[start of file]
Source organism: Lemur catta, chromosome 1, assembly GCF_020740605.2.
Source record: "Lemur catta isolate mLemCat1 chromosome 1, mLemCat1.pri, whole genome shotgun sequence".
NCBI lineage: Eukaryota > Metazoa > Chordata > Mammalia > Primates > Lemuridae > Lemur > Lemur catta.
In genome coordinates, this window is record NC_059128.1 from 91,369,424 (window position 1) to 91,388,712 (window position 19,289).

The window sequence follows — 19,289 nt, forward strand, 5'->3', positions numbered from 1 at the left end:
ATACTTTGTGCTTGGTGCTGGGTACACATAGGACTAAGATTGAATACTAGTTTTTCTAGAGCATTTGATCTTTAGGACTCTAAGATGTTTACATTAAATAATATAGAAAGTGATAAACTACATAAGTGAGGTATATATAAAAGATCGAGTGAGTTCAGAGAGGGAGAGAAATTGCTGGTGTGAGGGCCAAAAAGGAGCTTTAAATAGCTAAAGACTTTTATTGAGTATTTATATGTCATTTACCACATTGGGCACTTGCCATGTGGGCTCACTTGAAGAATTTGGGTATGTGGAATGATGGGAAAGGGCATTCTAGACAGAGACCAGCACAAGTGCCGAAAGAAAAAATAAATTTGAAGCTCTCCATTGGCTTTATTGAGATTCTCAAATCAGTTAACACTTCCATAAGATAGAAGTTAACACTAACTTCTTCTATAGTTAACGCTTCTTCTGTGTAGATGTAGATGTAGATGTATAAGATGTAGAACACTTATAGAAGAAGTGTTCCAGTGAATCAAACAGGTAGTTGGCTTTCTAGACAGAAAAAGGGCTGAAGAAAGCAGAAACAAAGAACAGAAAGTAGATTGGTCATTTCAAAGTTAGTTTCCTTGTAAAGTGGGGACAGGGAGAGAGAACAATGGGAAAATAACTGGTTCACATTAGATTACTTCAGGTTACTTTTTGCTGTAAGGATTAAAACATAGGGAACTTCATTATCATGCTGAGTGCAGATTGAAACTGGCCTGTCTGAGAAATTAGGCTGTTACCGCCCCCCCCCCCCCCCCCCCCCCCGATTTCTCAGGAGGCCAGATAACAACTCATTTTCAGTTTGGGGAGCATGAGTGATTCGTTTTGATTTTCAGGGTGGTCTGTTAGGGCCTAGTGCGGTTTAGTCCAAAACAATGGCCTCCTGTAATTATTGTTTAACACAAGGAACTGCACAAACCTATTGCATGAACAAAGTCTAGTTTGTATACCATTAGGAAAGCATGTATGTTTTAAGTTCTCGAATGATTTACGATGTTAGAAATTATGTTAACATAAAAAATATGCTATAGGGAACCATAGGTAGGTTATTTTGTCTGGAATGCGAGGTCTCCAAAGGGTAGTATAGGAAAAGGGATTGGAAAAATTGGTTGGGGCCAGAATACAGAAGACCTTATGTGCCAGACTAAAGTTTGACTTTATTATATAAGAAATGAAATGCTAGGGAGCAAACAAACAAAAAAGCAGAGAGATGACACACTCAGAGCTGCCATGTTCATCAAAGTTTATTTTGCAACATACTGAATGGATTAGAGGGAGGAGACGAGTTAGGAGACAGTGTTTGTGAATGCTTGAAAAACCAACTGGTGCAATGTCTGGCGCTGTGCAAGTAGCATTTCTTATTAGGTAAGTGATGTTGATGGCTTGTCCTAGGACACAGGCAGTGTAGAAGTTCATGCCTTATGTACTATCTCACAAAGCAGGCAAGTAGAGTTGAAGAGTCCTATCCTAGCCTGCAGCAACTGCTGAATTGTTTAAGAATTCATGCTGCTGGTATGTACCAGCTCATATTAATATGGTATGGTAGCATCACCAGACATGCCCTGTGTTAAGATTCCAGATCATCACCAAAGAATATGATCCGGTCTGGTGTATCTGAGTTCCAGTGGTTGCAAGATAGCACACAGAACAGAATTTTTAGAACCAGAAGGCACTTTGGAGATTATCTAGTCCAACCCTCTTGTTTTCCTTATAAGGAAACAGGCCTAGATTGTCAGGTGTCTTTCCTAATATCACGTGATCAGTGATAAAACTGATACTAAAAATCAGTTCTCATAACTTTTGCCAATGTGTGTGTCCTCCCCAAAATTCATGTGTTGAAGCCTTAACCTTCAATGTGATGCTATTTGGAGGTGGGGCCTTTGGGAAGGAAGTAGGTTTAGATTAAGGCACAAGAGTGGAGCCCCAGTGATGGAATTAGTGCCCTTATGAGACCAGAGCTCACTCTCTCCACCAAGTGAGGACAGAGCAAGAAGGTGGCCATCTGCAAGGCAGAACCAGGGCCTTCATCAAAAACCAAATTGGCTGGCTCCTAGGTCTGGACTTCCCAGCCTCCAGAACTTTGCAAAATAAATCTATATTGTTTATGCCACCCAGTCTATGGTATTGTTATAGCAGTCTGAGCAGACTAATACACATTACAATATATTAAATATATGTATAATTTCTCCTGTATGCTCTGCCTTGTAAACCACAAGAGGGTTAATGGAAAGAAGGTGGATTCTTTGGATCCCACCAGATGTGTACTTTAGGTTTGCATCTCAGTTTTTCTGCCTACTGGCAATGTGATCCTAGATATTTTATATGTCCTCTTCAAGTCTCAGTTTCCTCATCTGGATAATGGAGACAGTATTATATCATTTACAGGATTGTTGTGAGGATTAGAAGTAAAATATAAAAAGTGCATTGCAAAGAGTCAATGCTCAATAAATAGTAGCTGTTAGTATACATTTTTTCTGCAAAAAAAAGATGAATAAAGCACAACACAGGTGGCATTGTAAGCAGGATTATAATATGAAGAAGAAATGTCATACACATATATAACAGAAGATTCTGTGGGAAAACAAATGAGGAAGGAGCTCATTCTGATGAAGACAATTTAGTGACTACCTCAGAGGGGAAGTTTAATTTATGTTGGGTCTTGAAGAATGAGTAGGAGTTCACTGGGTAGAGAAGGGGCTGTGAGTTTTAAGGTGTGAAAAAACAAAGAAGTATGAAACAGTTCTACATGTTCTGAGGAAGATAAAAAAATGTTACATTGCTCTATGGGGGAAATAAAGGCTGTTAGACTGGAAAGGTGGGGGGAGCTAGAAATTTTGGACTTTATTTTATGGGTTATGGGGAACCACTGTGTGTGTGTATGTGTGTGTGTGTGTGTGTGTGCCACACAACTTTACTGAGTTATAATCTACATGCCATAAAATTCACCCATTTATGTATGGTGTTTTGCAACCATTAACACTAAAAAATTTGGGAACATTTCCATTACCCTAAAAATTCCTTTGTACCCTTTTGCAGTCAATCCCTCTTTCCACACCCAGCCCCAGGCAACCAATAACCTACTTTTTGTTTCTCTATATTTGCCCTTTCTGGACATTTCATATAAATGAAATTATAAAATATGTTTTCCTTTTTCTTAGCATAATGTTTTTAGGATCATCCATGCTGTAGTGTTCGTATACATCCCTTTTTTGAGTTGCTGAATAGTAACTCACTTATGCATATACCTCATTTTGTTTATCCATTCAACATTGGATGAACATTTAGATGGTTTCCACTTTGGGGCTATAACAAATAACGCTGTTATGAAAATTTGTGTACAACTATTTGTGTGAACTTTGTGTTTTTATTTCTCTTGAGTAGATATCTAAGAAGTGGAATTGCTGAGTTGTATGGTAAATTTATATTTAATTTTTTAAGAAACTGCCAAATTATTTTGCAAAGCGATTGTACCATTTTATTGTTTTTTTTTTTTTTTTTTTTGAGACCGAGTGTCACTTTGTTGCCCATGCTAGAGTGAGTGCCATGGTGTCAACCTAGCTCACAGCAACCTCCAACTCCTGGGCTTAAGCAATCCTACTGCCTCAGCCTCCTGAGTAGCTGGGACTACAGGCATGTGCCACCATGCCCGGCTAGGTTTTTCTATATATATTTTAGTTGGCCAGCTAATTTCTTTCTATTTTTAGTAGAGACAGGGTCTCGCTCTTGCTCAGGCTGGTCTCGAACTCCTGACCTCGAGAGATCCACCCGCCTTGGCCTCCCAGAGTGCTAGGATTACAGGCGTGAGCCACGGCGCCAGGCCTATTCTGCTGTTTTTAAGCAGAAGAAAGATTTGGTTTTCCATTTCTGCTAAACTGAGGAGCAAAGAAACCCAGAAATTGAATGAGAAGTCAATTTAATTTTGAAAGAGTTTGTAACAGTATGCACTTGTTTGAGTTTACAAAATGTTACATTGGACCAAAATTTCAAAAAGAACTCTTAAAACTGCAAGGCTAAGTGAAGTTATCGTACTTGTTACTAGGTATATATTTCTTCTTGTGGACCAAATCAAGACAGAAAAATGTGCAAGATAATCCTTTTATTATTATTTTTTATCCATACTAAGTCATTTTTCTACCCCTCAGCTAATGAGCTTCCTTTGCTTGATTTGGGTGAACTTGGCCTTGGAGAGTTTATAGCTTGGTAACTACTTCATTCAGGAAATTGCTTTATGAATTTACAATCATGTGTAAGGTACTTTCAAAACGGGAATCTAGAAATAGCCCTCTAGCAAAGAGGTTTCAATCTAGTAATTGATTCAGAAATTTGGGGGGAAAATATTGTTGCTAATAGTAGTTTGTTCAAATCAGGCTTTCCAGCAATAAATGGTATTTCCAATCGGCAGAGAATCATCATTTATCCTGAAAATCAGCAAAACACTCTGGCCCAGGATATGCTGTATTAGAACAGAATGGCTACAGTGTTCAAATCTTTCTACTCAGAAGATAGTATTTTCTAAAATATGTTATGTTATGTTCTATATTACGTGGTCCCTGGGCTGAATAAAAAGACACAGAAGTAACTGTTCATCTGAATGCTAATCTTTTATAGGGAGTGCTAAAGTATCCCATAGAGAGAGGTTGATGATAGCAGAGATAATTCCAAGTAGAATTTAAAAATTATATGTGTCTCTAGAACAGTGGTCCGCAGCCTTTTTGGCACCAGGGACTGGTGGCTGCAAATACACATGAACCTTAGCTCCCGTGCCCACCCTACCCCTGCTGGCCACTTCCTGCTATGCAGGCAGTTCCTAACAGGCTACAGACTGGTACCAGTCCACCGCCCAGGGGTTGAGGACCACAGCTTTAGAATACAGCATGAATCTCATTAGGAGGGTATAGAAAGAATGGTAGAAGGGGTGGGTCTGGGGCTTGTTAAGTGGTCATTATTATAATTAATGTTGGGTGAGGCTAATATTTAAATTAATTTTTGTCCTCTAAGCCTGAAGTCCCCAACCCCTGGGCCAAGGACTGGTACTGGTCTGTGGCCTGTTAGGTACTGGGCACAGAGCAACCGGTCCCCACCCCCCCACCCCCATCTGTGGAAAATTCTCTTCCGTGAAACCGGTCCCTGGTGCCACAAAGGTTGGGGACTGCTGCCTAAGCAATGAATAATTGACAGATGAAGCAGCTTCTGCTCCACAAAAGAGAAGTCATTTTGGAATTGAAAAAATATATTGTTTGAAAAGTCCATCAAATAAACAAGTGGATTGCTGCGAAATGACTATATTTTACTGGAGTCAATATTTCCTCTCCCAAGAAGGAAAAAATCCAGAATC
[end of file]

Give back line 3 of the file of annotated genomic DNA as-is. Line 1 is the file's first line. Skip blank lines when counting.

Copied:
NCBI lineage: Eukaryota > Metazoa > Chordata > Mammalia > Primates > Lemuridae > Lemur > Lemur catta.